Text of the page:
Voluntaryism: Some Personal Reminiscences

By Wendy McElroy

1982 seems like a century ago, but some memories are fresh. One summer afternoon, Carl Watner, George H. Smith, and I created a movement. Or, more accurately, we revived and redefined a movement under a name we knew from reading 19th century British libertarian history. George explained that opponents of state-funded, compulsory education called themselves ‘voluntaryists’ – a term popularized by Auberon Herbert, a disciple of Herbert Spencer. We never imagined that Voluntaryism would become such a vigorous presence within the modern-day freedom community, however.

The meeting occurred during one of Carl’s visits to the apartment in Hollywood, California, that George and I shared. It lasted a few hours, with Carl and I sitting on the couch that pulled out to form Carl’s bed at night, while George spent much of the time pacing in front of us. Afterward, we dropped by a nearby coffee shop for dinner, where conversation continued unabated. Many radical movements have probably sprung from similarly humble beginnings, but it didn’t feel humble to me. I remember my fingertips were tingling – literally tingling – during part of the discussion; George had a restless energy, and Carl was smiling far more than usual. Voluntaryism felt electric then; it feels electric now.

But I am ahead of myself already.

What is Voluntaryism? The political philosophy was and is based on the non-aggression principle. That description is inadequate, however, because it does not distinguish Voluntaryism from mainstream liber­tarianism. The distinction: Voluntaryism identifies electoral politics as a form of aggression and advo­cates the use of non-political strategies instead. It returns to the spirit of 19th century American liber­tarianism, which was both profoundly anti-political and passionate about practical paths to freedom. (More on this shortly.)

The timing for an anti- and non-political move­ment was perfect. The Libertarian Party had been founded in 1971 and, following the 1980 federal elections, it became the third largest party in the U.S. Especially in New York and California, it spread rapidly. Formerly “hard core” anarchists started to join the LP – Murray Rothbard among them. They began to argue that voting, campaigning for politicians, and even holding office were the best ways to achieve a stateless society. Suddenly, anti-statists argued passionately for the state … as long as libertarians held the reins of power. The non-political anarchists were soon called silly dreamers, whose ideas of removing the state from our lives were impractical.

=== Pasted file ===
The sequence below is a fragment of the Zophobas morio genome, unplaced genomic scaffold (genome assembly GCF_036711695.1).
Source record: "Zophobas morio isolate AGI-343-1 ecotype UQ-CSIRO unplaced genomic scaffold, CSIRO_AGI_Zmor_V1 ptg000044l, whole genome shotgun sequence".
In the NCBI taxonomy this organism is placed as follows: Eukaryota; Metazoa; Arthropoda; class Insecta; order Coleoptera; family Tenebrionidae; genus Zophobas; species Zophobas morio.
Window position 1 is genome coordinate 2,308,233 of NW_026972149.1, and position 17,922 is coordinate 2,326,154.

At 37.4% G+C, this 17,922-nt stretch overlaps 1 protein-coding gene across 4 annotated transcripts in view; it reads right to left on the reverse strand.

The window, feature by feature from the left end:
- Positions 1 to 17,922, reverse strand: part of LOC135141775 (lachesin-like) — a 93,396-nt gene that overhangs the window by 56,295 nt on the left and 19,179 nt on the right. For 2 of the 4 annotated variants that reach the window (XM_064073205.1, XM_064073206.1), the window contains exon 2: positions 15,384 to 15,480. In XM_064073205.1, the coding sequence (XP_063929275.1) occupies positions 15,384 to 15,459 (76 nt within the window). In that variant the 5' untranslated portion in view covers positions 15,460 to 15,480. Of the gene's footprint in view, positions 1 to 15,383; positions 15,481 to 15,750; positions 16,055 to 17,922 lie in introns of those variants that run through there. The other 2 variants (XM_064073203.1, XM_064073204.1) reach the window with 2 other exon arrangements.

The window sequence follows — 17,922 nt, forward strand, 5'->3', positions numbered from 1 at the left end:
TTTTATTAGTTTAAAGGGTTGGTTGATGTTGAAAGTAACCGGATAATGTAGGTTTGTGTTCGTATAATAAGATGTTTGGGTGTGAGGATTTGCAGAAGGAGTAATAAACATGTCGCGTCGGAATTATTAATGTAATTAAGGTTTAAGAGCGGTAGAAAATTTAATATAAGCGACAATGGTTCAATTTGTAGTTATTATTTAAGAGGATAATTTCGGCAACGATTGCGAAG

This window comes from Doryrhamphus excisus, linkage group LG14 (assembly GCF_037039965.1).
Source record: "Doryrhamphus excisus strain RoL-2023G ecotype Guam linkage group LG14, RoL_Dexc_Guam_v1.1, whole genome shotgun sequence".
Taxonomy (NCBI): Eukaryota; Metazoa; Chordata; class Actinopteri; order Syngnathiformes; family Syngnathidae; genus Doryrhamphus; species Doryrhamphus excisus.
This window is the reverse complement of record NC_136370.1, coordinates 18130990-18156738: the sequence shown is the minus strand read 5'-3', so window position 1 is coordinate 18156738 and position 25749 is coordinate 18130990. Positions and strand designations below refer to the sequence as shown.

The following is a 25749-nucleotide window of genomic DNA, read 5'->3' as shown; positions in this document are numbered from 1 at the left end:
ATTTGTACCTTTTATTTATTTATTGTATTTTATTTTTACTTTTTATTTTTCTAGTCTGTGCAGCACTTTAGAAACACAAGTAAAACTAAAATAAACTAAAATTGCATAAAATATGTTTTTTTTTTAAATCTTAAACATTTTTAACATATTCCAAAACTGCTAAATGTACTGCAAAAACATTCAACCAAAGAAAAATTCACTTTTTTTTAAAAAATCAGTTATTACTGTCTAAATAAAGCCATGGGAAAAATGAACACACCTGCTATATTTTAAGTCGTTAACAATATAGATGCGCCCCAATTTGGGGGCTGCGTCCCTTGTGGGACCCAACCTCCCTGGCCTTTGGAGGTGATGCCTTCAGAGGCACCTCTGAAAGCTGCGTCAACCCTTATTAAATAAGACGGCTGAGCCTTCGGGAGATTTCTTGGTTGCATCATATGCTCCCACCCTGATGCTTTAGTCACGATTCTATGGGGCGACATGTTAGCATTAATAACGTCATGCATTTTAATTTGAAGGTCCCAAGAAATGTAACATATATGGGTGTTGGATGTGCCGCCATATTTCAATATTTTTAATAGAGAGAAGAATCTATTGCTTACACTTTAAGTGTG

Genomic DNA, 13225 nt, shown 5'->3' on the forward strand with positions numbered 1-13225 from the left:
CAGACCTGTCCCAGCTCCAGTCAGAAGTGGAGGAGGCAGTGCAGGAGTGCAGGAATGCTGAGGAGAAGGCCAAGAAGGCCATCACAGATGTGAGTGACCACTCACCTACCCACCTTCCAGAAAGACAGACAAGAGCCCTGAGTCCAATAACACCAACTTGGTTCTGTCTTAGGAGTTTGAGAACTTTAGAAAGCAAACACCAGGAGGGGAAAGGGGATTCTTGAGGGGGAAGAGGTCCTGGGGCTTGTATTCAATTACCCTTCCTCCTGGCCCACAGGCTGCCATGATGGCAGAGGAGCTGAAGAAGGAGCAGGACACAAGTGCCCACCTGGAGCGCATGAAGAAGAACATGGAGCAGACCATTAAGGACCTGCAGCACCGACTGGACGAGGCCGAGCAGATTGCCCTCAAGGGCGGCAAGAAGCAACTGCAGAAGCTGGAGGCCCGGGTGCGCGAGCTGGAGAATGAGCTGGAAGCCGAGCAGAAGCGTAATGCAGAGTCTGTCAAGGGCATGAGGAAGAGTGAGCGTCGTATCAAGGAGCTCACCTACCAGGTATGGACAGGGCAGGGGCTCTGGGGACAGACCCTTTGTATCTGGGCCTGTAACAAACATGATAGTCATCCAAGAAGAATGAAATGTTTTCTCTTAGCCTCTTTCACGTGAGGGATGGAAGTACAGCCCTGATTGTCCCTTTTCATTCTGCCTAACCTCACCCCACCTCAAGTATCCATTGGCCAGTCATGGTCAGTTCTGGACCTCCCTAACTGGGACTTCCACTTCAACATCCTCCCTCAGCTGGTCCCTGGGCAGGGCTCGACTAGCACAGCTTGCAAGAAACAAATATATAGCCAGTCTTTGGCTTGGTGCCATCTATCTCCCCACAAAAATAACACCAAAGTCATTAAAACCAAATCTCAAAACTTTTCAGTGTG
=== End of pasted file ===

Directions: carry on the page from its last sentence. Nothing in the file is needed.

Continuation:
There was backlash against the LP, of course. Unfortunately, much of it was either ineffective or counterproductive. Samuel E. Konkin III (SEK3) – the originator of agorism – was loudly consistent in his attacks, but he and his associates could be strident and could sound unreasonable. For example, they descended on supper clubs and heckled libertarians who were running for political office. Robert LeFevre was a far better communicator, but his philosophy included a pacifism that many, if not most, people found to be unpalatable.

Carl, George, and I realized that a comprehensive, integrated rebuttal was necessary to counter what might become a turning point in the movement; that is, a turn toward electoral politics. More than a simple anti-state manifesto was required. Our advocacy of Voluntaryism had to present a clear and positive vision of how freedom would emerge from peaceful interactions. We needed to address modern issues through that filter, while, at the same time, presenting the history of how everything from hard money to customary law originated from people voluntarily interacting, not from governmental bureaucracy. We had to demonstrate how the state could be abandoned, and show how history was replete with examples of voluntary institutions that offered the services usually provided by the state.

The statement of purpose for Voluntaryism reads, “The Voluntaryists are libertarians who have organized to promote non-political strategies to achieve a free society. We reject electoral politics, in theory and in practice, as incompatible with libertarian goals. Governments must cloak their actions in an aura of moral legitimacy in order to sustain their power, and political methods invariably strengthen that legitimacy. Voluntaryists seek instead to delegitimize the state through education, and we advocate withdrawal of the cooperation and tacit consent on which state power ultimately depends.”

If I were to change the statement today, I would insert a sentence to emphasize the need for alternative paths to freedom.